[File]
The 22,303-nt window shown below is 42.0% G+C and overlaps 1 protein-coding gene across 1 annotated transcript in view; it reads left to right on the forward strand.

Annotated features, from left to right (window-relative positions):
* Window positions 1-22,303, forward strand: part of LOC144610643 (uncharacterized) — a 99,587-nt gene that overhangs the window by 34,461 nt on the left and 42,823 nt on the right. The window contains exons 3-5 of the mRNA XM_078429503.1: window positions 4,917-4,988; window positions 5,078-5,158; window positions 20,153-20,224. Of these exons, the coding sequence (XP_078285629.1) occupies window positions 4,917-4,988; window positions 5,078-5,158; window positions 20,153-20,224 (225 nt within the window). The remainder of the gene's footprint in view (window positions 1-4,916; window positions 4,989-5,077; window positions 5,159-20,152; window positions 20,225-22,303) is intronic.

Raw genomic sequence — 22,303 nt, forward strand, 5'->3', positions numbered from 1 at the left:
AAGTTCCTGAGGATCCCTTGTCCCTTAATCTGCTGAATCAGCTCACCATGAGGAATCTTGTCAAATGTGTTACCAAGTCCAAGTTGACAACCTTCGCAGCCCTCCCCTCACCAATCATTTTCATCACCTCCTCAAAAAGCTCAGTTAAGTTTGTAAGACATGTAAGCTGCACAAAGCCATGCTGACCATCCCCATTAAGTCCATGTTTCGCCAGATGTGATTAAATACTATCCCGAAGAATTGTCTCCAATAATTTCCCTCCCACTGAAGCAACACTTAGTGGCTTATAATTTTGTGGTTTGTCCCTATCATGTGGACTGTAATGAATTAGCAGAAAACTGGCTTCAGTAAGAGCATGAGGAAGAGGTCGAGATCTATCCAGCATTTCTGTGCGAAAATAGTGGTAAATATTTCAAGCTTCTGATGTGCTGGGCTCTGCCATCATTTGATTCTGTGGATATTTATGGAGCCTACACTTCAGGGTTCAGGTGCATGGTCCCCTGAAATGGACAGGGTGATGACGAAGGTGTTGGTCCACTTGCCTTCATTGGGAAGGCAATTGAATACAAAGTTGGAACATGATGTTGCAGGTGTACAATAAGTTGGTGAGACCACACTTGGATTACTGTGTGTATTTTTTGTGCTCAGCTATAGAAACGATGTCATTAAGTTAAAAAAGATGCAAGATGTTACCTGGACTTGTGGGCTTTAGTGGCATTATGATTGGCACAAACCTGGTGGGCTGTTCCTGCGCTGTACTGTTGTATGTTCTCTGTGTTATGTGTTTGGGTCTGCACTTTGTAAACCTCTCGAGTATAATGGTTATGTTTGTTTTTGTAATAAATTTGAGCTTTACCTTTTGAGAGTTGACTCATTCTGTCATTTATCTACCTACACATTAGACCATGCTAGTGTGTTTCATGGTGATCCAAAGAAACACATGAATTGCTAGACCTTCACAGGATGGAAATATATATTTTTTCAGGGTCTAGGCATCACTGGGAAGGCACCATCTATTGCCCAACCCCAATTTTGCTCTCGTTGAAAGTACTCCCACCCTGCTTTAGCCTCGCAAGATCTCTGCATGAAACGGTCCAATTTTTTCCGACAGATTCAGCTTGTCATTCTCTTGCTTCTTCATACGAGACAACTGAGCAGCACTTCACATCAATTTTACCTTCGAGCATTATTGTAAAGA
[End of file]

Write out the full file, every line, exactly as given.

The 22,303-nt window shown below is 42.0% G+C and overlaps 1 protein-coding gene across 1 annotated transcript in view; it reads left to right on the forward strand.

Annotated features, from left to right (window-relative positions):
* Window positions 1-22,303, forward strand: part of LOC144610643 (uncharacterized) — a 99,587-nt gene that overhangs the window by 34,461 nt on the left and 42,823 nt on the right. The window contains exons 3-5 of the mRNA XM_078429503.1: window positions 4,917-4,988; window positions 5,078-5,158; window positions 20,153-20,224. Of these exons, the coding sequence (XP_078285629.1) occupies window positions 4,917-4,988; window positions 5,078-5,158; window positions 20,153-20,224 (225 nt within the window). The remainder of the gene's footprint in view (window positions 1-4,916; window positions 4,989-5,077; window positions 5,159-20,152; window positions 20,225-22,303) is intronic.

Raw genomic sequence — 22,303 nt, forward strand, 5'->3', positions numbered from 1 at the left:
AAGTTCCTGAGGATCCCTTGTCCCTTAATCTGCTGAATCAGCTCACCATGAGGAATCTTGTCAAATGTGTTACCAAGTCCAAGTTGACAACCTTCGCAGCCCTCCCCTCACCAATCATTTTCATCACCTCCTCAAAAAGCTCAGTTAAGTTTGTAAGACATGTAAGCTGCACAAAGCCATGCTGACCATCCCCATTAAGTCCATGTTTCGCCAGATGTGATTAAATACTATCCCGAAGAATTGTCTCCAATAATTTCCCTCCCACTGAAGCAACACTTAGTGGCTTATAATTTTGTGGTTTGTCCCTATCATGTGGACTGTAATGAATTAGCAGAAAACTGGCTTCAGTAAGAGCATGAGGAAGAGGTCGAGATCTATCCAGCATTTCTGTGCGAAAATAGTGGTAAATATTTCAAGCTTCTGATGTGCTGGGCTCTGCCATCATTTGATTCTGTGGATATTTATGGAGCCTACACTTCAGGGTTCAGGTGCATGGTCCCCTGAAATGGACAGGGTGATGACGAAGGTGTTGGTCCACTTGCCTTCATTGGGAAGGCAATTGAATACAAAGTTGGAACATGATGTTGCAGGTGTACAATAAGTTGGTGAGACCACACTTGGATTACTGTGTGTATTTTTTGTGCTCAGCTATAGAAACGATGTCATTAAGTTAAAAAAGATGCAAGATGTTACCTGGACTTGTGGGCTTTAGTGGCATTATGATTGGCACAAACCTGGTGGGCTGTTCCTGCGCTGTACTGTTGTATGTTCTCTGTGTTATGTGTTTGGGTCTGCACTTTGTAAACCTCTCGAGTATAATGGTTATGTTTGTTTTTGTAATAAATTTGAGCTTTACCTTTTGAGAGTTGACTCATTCTGTCATTTATCTACCTACACATTAGACCATGCTAGTGTGTTTCATGGTGATCCAAAGAAACACATGAATTGCTAGACCTTCACAGGATGGAAATATATATTTTTTCAGGGTCTAGGCATCACTGGGAAGGCACCATCTATTGCCCAACCCCAATTTTGCTCTCGTTGAAAGTACTCCCACCCTGCTTTAGCCTCGCAAGATCTCTGCATGAAACGGTCCAATTTTTTCCGACAGATTCAGCTTGTCATTCTCTTGCTTCTTCATACGAGACAACTGAGCAGCACTTCACATCAATTTTACCTTCGAGCATTATTGTAAAGA